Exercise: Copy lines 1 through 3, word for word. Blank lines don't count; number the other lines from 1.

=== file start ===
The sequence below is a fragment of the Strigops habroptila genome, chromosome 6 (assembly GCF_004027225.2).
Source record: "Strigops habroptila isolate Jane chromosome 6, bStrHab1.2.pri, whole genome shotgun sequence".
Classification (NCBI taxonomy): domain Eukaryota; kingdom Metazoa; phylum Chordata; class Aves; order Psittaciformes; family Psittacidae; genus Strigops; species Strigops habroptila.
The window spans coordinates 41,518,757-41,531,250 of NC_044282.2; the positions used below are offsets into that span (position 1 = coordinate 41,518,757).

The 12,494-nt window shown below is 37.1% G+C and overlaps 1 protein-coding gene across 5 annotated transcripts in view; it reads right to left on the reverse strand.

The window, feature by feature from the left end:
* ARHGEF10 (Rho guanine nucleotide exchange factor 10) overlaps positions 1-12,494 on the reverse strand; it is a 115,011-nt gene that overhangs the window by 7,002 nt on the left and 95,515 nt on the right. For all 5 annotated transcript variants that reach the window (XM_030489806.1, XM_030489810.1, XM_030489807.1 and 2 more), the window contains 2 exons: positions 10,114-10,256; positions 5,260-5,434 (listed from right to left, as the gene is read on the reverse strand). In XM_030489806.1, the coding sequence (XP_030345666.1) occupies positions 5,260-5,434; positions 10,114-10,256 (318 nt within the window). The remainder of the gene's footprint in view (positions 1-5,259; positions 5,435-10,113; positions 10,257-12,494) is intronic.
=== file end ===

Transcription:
The sequence below is a fragment of the Strigops habroptila genome, chromosome 6 (assembly GCF_004027225.2).
Source record: "Strigops habroptila isolate Jane chromosome 6, bStrHab1.2.pri, whole genome shotgun sequence".
Classification (NCBI taxonomy): domain Eukaryota; kingdom Metazoa; phylum Chordata; class Aves; order Psittaciformes; family Psittacidae; genus Strigops; species Strigops habroptila.